You are currently browsing the tag archive for the ‘Gustav’ tag.

Detail from "Medicine" (Gustav Klimt, 1901)

Detail from “Medicine” (Gustav Klimt, 1901)

Earlier this month we featured a post about Robert William’s painting “In the Pavillion of the Red Clown” an enigmatic artwork which showed a sinister red-garbed clown using a golden snake to menace a pretty showgirl.  It’s a powerful painting and it provoked some enthusiastic and thoughtful comments, but it is also a painting with some real gender issues (particularly considering the clown’s menacing attitude and the showgirl’s scanty garb). To rectify the situation and even up the scales, here is an even more beautiful painting by the Vienna Secession master, Gustav Klimt.  Actually this is a detail photograph of a part of the larger painting “Medicine” which Klimt painted in 1901.  Sadly the original painting was destroyed by the S.S. in 1945, but photos and sketches of the original still exist.  The woman in red is the goddess Hygeia, one of the daughters of Asclepius.  Worshiped by Romans as the personification of health, cleanliness, and sanitation, she holds a sacred golden snake, the ancient symbol of healing and looks haughtily down at the viewer.  Her strange lovely red and gold garb highlights her divinity and otherworldliness. Likewise the golden swirls on her dress and the red ribbons in her elaborately coiffed hair suggest a hidden world of medical secrets.


Apple tree (Gustav Klimt, ca. 1912, oil on canvas)

Gustav Klimt (1862 – 1918), preeminent master of the Vienna Secession movement, is famous for his unabashedly erotic paintings which swirl with sensual languor and with dark Freudian symbolism–however there was a completely different side to the stormy and controversial fin-de-siecle painter.  Beginning in the last decade of the 19th century, Klimt took an annual holiday to lovely Lake Attersee in the picturesque Austrian mountains.  While there, Klimt painted lovely landscape paintings quite different in theme from his usual studio works.  As opposed to the seductresses, maidens, and goddesses which characterize his most famous and controversial artwork, the Attersee paintings emphasize the beauty and serenity of deciduous trees.  Using pointillistic brushstokes and bright delicate colors Klimt crafted nature paintings which were both realistic and yet brimmed with abstruse energy.  Although the trees and country landscape exist in coherent spatial perspective, the impressionist brushstrokes and emphasis on color effectively flatten the tree dimensional vistas into a single plain of writhing color.  Perhaps more than his figure paintings, the Attersee works prefigure the turn to abstract expressionism which was to mark the later 20th century.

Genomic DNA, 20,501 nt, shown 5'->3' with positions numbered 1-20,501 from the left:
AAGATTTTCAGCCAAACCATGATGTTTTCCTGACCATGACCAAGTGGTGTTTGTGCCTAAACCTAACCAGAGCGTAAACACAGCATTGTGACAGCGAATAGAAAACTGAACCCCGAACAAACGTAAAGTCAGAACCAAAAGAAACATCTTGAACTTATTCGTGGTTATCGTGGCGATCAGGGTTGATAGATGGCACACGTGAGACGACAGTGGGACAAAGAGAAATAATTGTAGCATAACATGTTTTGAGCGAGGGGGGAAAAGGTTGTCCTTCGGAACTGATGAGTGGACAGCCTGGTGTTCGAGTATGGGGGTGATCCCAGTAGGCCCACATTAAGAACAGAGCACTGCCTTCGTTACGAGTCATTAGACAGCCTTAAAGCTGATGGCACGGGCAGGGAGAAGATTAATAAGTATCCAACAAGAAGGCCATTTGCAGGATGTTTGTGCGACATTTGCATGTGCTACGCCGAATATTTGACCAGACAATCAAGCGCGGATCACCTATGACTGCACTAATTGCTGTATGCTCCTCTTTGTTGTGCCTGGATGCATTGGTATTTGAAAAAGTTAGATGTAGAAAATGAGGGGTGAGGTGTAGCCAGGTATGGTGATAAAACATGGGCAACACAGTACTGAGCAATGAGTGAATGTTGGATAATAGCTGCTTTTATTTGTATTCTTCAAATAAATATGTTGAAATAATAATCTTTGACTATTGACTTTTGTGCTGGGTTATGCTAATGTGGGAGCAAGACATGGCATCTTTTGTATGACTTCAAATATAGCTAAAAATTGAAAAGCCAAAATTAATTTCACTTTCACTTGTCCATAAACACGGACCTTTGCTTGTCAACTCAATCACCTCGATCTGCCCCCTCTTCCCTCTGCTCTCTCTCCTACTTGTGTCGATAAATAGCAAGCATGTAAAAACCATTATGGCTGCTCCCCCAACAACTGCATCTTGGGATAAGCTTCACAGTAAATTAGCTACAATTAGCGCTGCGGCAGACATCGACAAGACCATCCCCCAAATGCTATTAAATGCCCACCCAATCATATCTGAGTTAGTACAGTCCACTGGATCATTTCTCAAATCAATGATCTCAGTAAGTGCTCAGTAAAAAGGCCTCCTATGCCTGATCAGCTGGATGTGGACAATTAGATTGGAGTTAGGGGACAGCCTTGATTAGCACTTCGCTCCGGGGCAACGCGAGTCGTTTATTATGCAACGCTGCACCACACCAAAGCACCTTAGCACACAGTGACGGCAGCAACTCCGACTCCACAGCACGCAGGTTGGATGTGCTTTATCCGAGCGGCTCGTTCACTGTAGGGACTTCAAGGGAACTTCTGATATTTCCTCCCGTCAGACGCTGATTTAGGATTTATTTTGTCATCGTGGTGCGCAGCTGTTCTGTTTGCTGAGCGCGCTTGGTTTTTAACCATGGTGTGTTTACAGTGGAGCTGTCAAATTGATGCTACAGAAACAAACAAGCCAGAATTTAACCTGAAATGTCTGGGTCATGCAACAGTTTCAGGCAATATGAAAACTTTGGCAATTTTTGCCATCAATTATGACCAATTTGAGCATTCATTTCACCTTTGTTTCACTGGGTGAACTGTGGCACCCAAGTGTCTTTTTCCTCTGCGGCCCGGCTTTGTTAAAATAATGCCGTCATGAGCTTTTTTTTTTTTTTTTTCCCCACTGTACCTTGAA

Pear Tree (Gustav Klimt, 1903, oil on canvas)

Because it is spring, (and thanks to Ferrebeekeeper’s enduring obsession with trees), I have picked out three lovely paintings of trees by Klimt to showcase in this post.  Unfortunately it is difficult to blow the images up to a proper viewing size, but even in the small digital images, one can see that the surprisingly realistic landscapes dissolve into myriad constellations of glowing dots and writhing dashes.  Each leaf and branch and blossom has its own plastic beauty which together form a strange lovely impression quite alien and apart from the pretty countryside.  The spermazoid drip shapes and rough dollops of color make it seems almost as though the atomic structure of the trees is being demonstrated.

Fruit Trees (Gustav Klimt, 1901, Oil on canvas)

Ye Olde Ferrebeekeeper Archives

February 2023